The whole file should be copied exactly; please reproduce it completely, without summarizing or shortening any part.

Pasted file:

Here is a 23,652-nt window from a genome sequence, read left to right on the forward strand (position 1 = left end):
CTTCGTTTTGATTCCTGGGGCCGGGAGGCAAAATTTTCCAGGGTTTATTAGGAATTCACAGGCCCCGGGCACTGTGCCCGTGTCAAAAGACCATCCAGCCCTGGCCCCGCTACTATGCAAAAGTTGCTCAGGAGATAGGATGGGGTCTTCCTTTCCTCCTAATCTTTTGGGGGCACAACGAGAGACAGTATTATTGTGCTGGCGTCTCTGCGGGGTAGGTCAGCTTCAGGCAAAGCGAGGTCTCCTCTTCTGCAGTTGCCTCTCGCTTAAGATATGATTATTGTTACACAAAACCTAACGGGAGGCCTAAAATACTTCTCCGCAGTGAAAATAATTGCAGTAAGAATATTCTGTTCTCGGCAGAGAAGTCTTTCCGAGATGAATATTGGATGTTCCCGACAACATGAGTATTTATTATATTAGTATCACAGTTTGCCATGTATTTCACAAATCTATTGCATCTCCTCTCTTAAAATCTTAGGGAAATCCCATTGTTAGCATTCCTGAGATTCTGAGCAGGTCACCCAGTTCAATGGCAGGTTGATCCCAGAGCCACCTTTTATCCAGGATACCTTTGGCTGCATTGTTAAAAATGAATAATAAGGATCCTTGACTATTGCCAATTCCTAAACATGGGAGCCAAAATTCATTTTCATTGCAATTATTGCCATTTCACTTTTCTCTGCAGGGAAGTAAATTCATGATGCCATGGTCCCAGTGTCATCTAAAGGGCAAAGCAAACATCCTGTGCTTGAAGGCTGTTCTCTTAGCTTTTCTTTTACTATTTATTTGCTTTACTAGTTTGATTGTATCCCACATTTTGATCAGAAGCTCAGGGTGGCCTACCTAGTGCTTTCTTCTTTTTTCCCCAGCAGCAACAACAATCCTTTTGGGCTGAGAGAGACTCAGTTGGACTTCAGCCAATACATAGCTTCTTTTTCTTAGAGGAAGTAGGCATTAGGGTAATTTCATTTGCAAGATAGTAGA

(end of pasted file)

Here is a 23,652-nt window from a genome sequence, read left to right on the forward strand (position 1 = left end):
CTTCGTTTTGATTCCTGGGGCCGGGAGGCAAAATTTTCCAGGGTTTATTAGGAATTCACAGGCCCCGGGCACTGTGCCCGTGTCAAAAGACCATCCAGCCCTGGCCCCGCTACTATGCAAAAGTTGCTCAGGAGATAGGATGGGGTCTTCCTTTCCTCCTAATCTTTTGGGGGCACAACGAGAGACAGTATTATTGTGCTGGCGTCTCTGCGGGGTAGGTCAGCTTCAGGCAAAGCGAGGTCTCCTCTTCTGCAGTTGCCTCTCGCTTAAGATATGATTATTGTTACACAAAACCTAACGGGAGGCCTAAAATACTTCTCCGCAGTGAAAATAATTGCAGTAAGAATATTCTGTTCTCGGCAGAGAAGTCTTTCCGAGATGAATATTGGATGTTCCCGACAACATGAGTATTTATTATATTAGTATCACAGTTTGCCATGTATTTCACAAATCTATTGCATCTCCTCTCTTAAAATCTTAGGGAAATCCCATTGTTAGCATTCCTGAGATTCTGAGCAGGTCACCCAGTTCAATGGCAGGTTGATCCCAGAGCCACCTTTTATCCAGGATACCTTTGGCTGCATTGTTAAAAATGAATAATAAGGATCCTTGACTATTGCCAATTCCTAAACATGGGAGCCAAAATTCATTTTCATTGCAATTATTGCCATTTCACTTTTCTCTGCAGGGAAGTAAATTCATGATGCCATGGTCCCAGTGTCATCTAAAGGGCAAAGCAAACATCCTGTGCTTGAAGGCTGTTCTCTTAGCTTTTCTTTTACTATTTATTTGCTTTACTAGTTTGATTGTATCCCACATTTTGATCAGAAGCTCAGGGTGGCCTACCTAGTGCTTTCTTCTTTTTTCCCCAGCAGCAACAACAATCCTTTTGGGCTGAGAGAGACTCAGTTGGACTTCAGCCAATACATAGCTTCTTTTTCTTAGAGGAAGTAGGCATTAGGGTAATTTCATTTGCAAGATAGTAGA